Robert Plant has been a musically restless soul since his youthful days with some big British band. His solo work since they split has echoed elements of the last five decades of music without ever pandering to current fads or trading on his past glories. He is a musician first, a music lover, and from all reports a nice guy. And, for a brief time, he worked with a decidedly different guitarist.
After a post Zep fling in partnership with Jimmy Page, Plant retreated to the countryside and put together a band of locals, including former original Band of Joy mate and Bronco guitarist Kevyn Gammond, at the time a senior professor in the music education department at Kidderminster College.
Called Priory of Brian, the repertoire in the main consisted of tunes Plant played with his early-’60s group, Band of Joy. According to him, the name derived from an “amalgam of the Priory of Zion, an ancient French secret society, and The Life of Brian by Monty Python.” In addition to Plant, the group included aforementioned guitarist Gammond, bassist Paul Wetton, drummer Andy Edwards, and, on electric piano, Hammond organ, and guitar, Paul Timothy.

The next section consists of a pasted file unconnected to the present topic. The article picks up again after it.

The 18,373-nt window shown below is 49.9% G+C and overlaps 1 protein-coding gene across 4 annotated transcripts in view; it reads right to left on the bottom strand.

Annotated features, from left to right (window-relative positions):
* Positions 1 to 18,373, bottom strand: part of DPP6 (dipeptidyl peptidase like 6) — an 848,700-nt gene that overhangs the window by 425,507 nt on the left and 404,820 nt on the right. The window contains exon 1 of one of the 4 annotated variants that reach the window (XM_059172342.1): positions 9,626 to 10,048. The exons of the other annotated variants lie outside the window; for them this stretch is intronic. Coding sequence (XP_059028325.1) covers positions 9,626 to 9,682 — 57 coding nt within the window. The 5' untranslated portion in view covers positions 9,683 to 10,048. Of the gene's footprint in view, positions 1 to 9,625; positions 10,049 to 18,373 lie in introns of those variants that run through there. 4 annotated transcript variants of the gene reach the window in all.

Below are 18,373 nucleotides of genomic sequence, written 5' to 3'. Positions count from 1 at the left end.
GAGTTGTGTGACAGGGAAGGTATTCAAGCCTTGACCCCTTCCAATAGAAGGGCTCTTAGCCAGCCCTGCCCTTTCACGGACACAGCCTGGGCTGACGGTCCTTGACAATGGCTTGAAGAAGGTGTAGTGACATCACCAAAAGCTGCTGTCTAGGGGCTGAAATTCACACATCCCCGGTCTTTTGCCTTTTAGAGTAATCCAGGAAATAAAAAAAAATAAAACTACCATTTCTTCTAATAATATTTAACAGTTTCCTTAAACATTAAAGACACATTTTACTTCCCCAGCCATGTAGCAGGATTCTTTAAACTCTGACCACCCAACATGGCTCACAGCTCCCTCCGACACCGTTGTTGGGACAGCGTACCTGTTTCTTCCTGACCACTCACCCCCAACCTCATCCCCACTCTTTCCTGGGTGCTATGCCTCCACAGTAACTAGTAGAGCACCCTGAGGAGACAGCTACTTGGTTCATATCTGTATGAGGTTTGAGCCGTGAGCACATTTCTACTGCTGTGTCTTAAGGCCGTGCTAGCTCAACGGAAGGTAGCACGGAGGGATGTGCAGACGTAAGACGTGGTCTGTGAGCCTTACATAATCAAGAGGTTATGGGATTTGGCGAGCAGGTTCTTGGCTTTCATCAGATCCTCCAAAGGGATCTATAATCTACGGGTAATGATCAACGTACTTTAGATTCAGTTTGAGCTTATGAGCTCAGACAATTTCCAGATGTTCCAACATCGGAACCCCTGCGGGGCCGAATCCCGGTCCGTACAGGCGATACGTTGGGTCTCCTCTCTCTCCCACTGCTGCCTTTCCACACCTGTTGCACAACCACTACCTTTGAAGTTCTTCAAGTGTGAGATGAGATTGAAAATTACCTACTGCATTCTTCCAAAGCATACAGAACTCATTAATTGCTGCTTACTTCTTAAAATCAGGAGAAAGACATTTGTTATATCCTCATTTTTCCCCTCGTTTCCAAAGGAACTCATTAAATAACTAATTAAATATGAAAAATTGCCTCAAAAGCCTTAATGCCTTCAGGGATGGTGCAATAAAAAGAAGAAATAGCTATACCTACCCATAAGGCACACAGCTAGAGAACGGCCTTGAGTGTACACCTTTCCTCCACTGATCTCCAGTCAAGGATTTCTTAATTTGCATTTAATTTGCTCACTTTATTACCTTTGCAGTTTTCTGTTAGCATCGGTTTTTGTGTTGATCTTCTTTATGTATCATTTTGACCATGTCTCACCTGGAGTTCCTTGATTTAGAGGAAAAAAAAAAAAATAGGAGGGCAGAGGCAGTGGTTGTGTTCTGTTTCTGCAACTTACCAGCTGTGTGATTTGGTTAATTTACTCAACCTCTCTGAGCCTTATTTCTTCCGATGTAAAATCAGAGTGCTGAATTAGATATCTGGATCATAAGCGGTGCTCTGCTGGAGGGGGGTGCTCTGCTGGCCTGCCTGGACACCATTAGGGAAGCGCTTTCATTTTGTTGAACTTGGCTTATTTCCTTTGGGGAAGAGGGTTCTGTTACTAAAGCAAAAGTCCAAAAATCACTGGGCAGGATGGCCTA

It was my friend Colette Timothy (Paul’s sister) that hipped me to these videos. On the evidence of the live performance and these two rare recorded singles, Gammond’s style had evolved to contain many musically dissonant elements and even a bit of Arto Lindsay-esque skronk. His giant finger-stretches on a big Gibson arch-top, along with the professorship, hint at a sophisticated musical education.
Plant would later work with Doug Boyle on his Now and Zen record. Boyle once mentioned in an interview that Robben Ford and Bill Frisell were his two favorite guitarists, but his playing with Plant, while excellent, reflected little of either’s adventurousness.
It is a shame Plant’s restless nature (or perhaps a perceived lack of commercial potential, caused him to quickly move on from Priory of Brian to other musical endeavors. It would have been fun to see how far out he could have taken the music with Gammond’s aid and his own powerful personal style.